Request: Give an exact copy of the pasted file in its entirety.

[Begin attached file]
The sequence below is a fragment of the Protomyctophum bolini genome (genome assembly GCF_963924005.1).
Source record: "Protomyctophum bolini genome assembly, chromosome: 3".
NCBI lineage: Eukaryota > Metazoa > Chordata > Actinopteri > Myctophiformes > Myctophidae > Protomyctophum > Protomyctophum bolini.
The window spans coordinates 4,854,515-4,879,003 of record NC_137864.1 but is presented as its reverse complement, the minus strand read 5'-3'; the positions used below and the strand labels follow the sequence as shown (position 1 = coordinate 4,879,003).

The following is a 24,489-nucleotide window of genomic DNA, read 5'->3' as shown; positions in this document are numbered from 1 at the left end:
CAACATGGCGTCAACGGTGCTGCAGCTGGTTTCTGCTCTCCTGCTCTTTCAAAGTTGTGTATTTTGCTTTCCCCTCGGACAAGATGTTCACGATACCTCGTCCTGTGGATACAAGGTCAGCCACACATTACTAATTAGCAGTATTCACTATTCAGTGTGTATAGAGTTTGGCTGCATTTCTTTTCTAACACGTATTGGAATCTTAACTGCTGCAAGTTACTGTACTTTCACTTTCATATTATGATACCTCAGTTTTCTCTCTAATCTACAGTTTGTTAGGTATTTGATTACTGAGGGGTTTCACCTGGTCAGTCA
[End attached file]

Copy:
The sequence below is a fragment of the Protomyctophum bolini genome (genome assembly GCF_963924005.1).
Source record: "Protomyctophum bolini genome assembly, chromosome: 3".
NCBI lineage: Eukaryota > Metazoa > Chordata > Actinopteri > Myctophiformes > Myctophidae > Protomyctophum > Protomyctophum bolini.
The window spans coordinates 4,854,515-4,879,003 of record NC_137864.1 but is presented as its reverse complement, the minus strand read 5'-3'; the positions used below and the strand labels follow the sequence as shown (position 1 = coordinate 4,879,003).

The following is a 24,489-nucleotide window of genomic DNA, read 5'->3' as shown; positions in this document are numbered from 1 at the left end:
CAACATGGCGTCAACGGTGCTGCAGCTGGTTTCTGCTCTCCTGCTCTTTCAAAGTTGTGTATTTTGCTTTCCCCTCGGACAAGATGTTCACGATACCTCGTCCTGTGGATACAAGGTCAGCCACACATTACTAATTAGCAGTATTCACTATTCAGTGTGTATAGAGTTTGGCTGCATTTCTTTTCTAACACGTATTGGAATCTTAACTGCTGCAAGTTACTGTACTTTCACTTTCATATTATGATACCTCAGTTTTCTCTCTAATCTACAGTTTGTTAGGTATTTGATTACTGAGGGGTTTCACCTGGTCAGTCA